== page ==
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Swift/XRT detection of a possible 1.2 day period the faint persistent X-ray source AXJ1538.3-5541

ATEL # 1209; J.A. Kennea (PSU), S. Campana (INAF-OAB), R. Wijnands (UvA), D.N. Burrows (PSU), E. Cackett (U. Michigan), N. Degenaar (UvA), D. Grupe (PSU), V. La Parola (INAF-IASF), A. Moretti (INAF-OAB), C. Pagani (PSU), R.L.C. Starling (U. Leicester) and N. Gehrels (NASA/GSFC)
on 8 Sep 2007; 17:40 UT
Password Certification: Jamie A. Kennea (kennea@astro.psu.edu)

Subjects: X-ray, Binaries, Neutron Stars, Variables

Over the period of August 30th to September 7th, 2007, during the reactivation phase of Swift, XRT has been performing frequent observations of AXJ1538.3-5541, a faint ASCA detected point source first reported by Sugizaki et al. (2001, ApJS, 134, 77) and thought to be a low-mass X-ray binary. Aside from the recent monitoring, four observations have also been performed of this target in 2007, between January 5th and March 16th. XRT detects a point source inside the ASCA error circle located at the following coordinates:

RA(J2000) = 15h 38m 13.8s
Dec(J2000) = -55d 42m 11.9s

with an estimated error of 3.6 arcseconds (90% confidence level), approximately 1 arcminute away from the ASCA measured position. Note that this position is based on the observations of AXJ1538.3-5541 taken before the August 11th Swift attitude control system problems (GCN #6760). We note the presence of two 2MASS point sources close to this error circle, one, 2MASS 15381365-5542096, lies inside the error circle 2.3 arcseconds from the XRT position, and another, 2MASS 15381404-5542085, lies just outside the XRT 90% error circle 3.8 arcseconds from the XRT position. Both 2MASS objects have similar IR brightnesses (J~14.4).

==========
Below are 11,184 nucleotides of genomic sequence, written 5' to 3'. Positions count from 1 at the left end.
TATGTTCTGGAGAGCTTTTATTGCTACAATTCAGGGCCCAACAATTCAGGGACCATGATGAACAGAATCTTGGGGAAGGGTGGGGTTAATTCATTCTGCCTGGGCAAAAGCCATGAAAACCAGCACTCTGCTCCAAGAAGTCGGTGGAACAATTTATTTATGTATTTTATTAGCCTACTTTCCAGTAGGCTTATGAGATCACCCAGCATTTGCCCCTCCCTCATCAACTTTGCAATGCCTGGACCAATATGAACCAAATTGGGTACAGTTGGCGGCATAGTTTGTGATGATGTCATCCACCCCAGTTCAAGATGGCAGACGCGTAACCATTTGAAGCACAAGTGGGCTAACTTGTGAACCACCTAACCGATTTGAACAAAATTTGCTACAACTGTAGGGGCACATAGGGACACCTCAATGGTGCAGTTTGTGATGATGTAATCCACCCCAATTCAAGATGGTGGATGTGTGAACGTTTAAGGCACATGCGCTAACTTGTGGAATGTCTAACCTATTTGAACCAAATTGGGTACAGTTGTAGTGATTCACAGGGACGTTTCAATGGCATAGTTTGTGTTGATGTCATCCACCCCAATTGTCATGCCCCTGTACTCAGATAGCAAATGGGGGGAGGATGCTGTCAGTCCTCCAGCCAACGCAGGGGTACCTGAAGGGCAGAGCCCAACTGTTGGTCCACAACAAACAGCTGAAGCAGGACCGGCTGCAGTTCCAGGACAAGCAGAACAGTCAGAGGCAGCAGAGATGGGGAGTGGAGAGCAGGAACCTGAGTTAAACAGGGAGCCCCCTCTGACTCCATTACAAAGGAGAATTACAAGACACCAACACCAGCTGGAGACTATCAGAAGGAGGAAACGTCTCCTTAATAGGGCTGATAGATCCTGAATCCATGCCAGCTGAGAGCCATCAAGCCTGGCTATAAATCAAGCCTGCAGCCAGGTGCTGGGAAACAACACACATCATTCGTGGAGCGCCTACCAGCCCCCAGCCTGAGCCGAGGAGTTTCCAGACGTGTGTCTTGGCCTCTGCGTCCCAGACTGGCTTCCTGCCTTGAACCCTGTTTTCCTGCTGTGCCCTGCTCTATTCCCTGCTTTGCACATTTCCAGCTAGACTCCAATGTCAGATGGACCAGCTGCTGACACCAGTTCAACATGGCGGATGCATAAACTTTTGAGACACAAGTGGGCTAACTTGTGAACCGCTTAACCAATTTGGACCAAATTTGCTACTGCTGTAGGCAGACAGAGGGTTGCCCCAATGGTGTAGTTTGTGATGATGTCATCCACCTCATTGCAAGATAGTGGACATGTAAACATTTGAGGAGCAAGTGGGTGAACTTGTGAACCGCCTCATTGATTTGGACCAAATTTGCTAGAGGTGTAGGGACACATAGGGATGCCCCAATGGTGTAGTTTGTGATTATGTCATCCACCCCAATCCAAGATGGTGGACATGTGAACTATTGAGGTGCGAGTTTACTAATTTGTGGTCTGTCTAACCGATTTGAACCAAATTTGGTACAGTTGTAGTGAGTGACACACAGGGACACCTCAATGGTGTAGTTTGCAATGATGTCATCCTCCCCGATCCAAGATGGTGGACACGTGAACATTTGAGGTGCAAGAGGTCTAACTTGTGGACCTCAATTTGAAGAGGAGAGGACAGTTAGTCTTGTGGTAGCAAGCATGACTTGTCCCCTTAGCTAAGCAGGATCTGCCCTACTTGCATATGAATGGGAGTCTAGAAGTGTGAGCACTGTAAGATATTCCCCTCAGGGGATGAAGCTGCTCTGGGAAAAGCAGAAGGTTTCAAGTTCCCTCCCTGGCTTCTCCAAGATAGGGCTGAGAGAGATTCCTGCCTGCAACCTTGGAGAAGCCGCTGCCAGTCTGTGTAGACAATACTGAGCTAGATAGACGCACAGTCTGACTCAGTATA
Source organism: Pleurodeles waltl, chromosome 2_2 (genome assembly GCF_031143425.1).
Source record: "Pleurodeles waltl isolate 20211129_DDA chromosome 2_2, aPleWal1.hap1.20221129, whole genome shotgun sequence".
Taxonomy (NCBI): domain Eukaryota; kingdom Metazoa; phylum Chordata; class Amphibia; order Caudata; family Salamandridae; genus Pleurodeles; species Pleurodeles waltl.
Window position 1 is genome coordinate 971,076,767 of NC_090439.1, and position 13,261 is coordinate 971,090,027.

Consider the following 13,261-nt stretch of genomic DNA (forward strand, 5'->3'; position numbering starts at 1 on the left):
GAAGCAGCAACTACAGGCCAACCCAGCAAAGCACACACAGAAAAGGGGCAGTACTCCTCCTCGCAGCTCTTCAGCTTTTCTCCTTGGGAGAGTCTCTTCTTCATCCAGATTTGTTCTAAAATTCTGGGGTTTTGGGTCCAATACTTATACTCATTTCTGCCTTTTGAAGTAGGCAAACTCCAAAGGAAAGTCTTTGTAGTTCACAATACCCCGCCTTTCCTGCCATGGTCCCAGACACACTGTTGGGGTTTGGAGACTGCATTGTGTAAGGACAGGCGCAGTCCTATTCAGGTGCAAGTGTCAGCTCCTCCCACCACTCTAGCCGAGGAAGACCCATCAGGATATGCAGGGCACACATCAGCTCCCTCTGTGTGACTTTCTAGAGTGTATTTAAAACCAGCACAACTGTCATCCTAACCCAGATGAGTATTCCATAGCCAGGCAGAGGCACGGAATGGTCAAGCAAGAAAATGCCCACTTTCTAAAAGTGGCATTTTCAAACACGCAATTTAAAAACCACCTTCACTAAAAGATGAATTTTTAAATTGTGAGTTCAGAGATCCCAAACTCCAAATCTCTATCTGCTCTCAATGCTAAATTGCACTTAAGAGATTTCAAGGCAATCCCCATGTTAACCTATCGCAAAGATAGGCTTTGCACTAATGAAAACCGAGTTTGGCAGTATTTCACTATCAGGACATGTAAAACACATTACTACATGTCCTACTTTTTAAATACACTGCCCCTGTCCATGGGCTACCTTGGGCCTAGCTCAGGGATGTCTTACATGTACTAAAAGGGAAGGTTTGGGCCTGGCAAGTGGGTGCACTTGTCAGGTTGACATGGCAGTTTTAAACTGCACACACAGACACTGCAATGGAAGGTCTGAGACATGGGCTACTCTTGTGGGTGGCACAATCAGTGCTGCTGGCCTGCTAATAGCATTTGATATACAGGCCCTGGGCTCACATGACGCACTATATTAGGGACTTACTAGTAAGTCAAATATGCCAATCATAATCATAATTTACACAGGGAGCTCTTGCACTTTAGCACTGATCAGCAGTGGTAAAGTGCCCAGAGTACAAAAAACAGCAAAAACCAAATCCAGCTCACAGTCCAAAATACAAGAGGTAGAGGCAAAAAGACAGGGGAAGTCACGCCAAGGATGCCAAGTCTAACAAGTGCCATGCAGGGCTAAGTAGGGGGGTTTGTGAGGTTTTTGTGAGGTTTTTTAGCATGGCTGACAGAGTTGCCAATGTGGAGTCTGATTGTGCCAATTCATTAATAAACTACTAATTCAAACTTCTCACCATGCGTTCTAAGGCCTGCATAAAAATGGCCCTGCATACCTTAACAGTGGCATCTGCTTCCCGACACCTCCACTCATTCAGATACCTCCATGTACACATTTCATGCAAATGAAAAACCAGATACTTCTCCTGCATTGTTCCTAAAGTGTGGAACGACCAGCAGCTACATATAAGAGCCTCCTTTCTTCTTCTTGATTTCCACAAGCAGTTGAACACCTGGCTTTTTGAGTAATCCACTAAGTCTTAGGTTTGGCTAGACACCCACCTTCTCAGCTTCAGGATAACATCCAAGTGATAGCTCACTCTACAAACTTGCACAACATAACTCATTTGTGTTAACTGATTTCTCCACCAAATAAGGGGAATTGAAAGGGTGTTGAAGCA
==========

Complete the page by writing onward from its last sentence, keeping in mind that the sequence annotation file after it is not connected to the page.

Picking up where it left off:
The spectrum of AXJ1538.3-5541 is well described by an absorbed power-law model with NH = (8.6 +/- 2.0) x 1022 cm, and a photon index of 2.4 +/- 0.5 (errors 90% confidence) with an average absorbed flux of 10-11 erg/s/cm2 (0.2 - 10 keV) or approximately 1035 erg/s assuming a distance of 5 kpc and correcting for absorption. The spectral parameters and X-ray flux are consistent with those reported by Sugizaki et al. (2001).

The lightcurve of AXJ1538.3-5541 is highly variable and timing analysis shows hints of a periodicity of 1.23 +/- 0.05 days, with an amplitude of approximately 40-50% (although we note that the light-curve is not sinusoidal). We speculate that this period seems too long to be the spin period of either a white dwarf or a neutron star so it is likely to be the binary period of the system. Given its length this period might represent the orbital period of a neutron star LMXB system.

Observations of this source are on-going during Swift's reactivation phase.


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